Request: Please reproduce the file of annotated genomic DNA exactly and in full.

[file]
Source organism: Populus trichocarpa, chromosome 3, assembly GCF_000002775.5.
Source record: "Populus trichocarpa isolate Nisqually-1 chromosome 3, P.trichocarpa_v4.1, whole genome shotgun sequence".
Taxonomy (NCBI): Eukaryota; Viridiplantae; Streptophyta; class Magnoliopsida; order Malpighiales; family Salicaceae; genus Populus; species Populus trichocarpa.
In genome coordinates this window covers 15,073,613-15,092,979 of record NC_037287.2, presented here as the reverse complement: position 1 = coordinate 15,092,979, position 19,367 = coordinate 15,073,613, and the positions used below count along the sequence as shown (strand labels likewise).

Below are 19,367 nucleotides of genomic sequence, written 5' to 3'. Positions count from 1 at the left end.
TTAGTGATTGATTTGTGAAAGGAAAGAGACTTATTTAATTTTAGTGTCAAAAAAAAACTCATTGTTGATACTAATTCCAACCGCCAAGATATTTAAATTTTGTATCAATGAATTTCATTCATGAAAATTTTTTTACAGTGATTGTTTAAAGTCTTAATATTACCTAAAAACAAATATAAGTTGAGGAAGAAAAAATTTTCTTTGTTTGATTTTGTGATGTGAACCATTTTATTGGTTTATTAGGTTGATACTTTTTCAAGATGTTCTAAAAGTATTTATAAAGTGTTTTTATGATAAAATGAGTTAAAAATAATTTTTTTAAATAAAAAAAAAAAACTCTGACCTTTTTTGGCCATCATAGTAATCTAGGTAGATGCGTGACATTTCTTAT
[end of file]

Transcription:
Source organism: Populus trichocarpa, chromosome 3, assembly GCF_000002775.5.
Source record: "Populus trichocarpa isolate Nisqually-1 chromosome 3, P.trichocarpa_v4.1, whole genome shotgun sequence".
Taxonomy (NCBI): Eukaryota; Viridiplantae; Streptophyta; class Magnoliopsida; order Malpighiales; family Salicaceae; genus Populus; species Populus trichocarpa.
In genome coordinates this window covers 15,073,613-15,092,979 of record NC_037287.2, presented here as the reverse complement: position 1 = coordinate 15,092,979, position 19,367 = coordinate 15,073,613, and the positions used below count along the sequence as shown (strand labels likewise).

Below are 19,367 nucleotides of genomic sequence, written 5' to 3'. Positions count from 1 at the left end.
TTAGTGATTGATTTGTGAAAGGAAAGAGACTTATTTAATTTTAGTGTCAAAAAAAAACTCATTGTTGATACTAATTCCAACCGCCAAGATATTTAAATTTTGTATCAATGAATTTCATTCATGAAAATTTTTTTACAGTGATTGTTTAAAGTCTTAATATTACCTAAAAACAAATATAAGTTGAGGAAGAAAAAATTTTCTTTGTTTGATTTTGTGATGTGAACCATTTTATTGGTTTATTAGGTTGATACTTTTTCAAGATGTTCTAAAAGTATTTATAAAGTGTTTTTATGATAAAATGAGTTAAAAATAATTTTTTTAAATAAAAAAAAAAAACTCTGACCTTTTTTGGCCATCATAGTAATCTAGGTAGATGCGTGACATTTCTTAT